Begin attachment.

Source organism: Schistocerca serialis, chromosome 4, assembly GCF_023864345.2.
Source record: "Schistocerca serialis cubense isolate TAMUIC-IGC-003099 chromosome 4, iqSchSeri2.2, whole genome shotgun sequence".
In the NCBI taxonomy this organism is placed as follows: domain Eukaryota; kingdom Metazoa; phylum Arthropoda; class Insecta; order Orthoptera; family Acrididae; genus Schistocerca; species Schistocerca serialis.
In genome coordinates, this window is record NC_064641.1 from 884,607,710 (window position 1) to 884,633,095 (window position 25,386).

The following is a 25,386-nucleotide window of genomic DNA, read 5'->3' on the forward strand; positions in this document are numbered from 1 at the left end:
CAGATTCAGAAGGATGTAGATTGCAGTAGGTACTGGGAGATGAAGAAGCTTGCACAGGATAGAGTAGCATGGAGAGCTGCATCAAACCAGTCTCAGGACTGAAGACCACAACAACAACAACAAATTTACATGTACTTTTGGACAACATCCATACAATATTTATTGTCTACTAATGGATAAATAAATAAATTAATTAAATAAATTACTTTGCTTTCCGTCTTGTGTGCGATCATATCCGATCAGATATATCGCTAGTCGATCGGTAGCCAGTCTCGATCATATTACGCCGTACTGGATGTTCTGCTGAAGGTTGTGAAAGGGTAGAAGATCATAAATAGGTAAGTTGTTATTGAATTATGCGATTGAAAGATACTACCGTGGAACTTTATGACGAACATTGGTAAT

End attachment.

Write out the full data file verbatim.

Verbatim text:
Source organism: Schistocerca serialis, chromosome 4, assembly GCF_023864345.2.
Source record: "Schistocerca serialis cubense isolate TAMUIC-IGC-003099 chromosome 4, iqSchSeri2.2, whole genome shotgun sequence".
In the NCBI taxonomy this organism is placed as follows: domain Eukaryota; kingdom Metazoa; phylum Arthropoda; class Insecta; order Orthoptera; family Acrididae; genus Schistocerca; species Schistocerca serialis.
In genome coordinates, this window is record NC_064641.1 from 884,607,710 (window position 1) to 884,633,095 (window position 25,386).

The following is a 25,386-nucleotide window of genomic DNA, read 5'->3' on the forward strand; positions in this document are numbered from 1 at the left end:
CAGATTCAGAAGGATGTAGATTGCAGTAGGTACTGGGAGATGAAGAAGCTTGCACAGGATAGAGTAGCATGGAGAGCTGCATCAAACCAGTCTCAGGACTGAAGACCACAACAACAACAACAAATTTACATGTACTTTTGGACAACATCCATACAATATTTATTGTCTACTAATGGATAAATAAATAAATTAATTAAATAAATTACTTTGCTTTCCGTCTTGTGTGCGATCATATCCGATCAGATATATCGCTAGTCGATCGGTAGCCAGTCTCGATCATATTACGCCGTACTGGATGTTCTGCTGAAGGTTGTGAAAGGGTAGAAGATCATAAATAGGTAAGTTGTTATTGAATTATGCGATTGAAAGATACTACCGTGGAACTTTATGACGAACATTGGTAAT